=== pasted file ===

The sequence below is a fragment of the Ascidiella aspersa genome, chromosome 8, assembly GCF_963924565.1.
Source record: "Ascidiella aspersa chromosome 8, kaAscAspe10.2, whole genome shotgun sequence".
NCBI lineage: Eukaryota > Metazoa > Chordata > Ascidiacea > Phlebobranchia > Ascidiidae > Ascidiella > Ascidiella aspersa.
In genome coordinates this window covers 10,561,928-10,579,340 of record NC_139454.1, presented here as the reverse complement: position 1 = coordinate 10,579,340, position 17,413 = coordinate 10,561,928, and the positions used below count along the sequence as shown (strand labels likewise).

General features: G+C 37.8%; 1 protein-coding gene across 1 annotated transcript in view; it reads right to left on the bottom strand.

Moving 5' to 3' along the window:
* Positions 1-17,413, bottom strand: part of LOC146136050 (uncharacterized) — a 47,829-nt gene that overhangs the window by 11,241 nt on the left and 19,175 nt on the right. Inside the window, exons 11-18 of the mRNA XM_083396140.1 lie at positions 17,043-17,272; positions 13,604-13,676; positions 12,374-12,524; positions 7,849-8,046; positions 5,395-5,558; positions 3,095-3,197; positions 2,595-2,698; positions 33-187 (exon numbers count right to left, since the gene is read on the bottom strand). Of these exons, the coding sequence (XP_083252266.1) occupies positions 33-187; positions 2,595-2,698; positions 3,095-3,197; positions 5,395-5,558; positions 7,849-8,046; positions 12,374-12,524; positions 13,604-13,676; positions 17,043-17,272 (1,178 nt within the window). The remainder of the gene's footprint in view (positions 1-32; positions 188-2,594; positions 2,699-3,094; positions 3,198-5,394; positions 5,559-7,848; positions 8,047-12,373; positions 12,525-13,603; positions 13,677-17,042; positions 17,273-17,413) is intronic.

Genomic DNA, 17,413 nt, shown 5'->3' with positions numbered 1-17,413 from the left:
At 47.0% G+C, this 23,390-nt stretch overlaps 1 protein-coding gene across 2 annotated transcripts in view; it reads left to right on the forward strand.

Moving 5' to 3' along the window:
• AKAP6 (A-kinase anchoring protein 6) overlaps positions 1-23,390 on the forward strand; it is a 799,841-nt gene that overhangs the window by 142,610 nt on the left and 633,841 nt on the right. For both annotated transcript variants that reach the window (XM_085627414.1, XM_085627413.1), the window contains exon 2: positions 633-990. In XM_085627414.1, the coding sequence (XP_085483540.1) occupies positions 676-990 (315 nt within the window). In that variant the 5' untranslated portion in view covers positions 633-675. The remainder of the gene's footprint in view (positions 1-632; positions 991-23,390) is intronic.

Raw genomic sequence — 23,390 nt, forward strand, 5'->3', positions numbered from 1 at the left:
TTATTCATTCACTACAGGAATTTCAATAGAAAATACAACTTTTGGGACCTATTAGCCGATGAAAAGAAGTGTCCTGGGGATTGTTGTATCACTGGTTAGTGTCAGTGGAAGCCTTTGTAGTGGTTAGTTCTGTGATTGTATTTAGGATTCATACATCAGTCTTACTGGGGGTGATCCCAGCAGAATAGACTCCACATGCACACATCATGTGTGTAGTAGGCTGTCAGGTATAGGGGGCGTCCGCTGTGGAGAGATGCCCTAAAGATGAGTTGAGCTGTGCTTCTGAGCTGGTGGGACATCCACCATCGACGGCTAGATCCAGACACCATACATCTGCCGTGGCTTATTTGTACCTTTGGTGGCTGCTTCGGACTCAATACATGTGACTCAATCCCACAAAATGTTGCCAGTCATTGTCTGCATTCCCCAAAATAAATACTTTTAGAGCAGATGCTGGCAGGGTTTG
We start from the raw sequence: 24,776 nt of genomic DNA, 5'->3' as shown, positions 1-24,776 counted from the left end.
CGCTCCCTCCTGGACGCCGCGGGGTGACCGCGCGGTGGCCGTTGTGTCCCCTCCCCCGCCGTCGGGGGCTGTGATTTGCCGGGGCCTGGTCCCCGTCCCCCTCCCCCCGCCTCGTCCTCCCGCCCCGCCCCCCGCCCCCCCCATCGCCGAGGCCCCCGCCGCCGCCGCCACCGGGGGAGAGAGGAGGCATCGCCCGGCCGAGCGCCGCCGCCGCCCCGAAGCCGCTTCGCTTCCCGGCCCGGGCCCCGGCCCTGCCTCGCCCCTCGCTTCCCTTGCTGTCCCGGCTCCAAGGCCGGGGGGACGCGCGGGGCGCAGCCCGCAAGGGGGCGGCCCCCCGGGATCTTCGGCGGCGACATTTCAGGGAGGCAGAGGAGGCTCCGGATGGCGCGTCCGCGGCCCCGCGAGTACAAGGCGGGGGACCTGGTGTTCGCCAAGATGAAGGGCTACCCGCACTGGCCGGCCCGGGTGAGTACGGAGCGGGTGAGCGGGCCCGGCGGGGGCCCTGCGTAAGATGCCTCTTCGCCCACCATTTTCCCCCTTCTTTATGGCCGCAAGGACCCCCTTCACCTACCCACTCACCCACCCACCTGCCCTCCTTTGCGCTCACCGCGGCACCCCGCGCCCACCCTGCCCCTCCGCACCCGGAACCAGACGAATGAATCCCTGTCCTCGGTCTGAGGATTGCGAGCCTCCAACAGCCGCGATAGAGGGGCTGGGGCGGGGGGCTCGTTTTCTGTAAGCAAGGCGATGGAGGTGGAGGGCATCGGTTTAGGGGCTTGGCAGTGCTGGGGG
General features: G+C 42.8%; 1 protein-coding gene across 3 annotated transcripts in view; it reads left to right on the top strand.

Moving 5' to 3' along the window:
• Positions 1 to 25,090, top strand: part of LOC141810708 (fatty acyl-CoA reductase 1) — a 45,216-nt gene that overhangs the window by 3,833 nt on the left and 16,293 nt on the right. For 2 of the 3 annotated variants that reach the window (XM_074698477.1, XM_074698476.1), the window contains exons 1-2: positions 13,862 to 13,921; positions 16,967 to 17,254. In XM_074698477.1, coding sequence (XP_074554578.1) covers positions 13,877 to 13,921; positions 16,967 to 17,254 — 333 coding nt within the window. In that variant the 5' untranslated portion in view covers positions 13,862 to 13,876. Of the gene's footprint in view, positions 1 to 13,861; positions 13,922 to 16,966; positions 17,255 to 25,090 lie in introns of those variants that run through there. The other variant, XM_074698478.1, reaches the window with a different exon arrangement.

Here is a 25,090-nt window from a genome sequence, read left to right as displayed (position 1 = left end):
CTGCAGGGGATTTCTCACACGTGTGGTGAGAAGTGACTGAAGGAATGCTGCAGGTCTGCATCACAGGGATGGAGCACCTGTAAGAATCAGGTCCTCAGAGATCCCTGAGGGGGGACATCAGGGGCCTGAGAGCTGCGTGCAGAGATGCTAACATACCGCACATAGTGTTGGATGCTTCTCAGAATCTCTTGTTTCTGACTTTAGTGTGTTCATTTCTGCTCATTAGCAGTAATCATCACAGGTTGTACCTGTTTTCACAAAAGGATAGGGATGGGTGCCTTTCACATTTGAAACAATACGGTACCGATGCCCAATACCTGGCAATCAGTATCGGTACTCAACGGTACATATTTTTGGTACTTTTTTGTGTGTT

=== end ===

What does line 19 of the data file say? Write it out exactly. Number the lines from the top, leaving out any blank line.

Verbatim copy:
Here is a 25,090-nt window from a genome sequence, read left to right as displayed (position 1 = left end):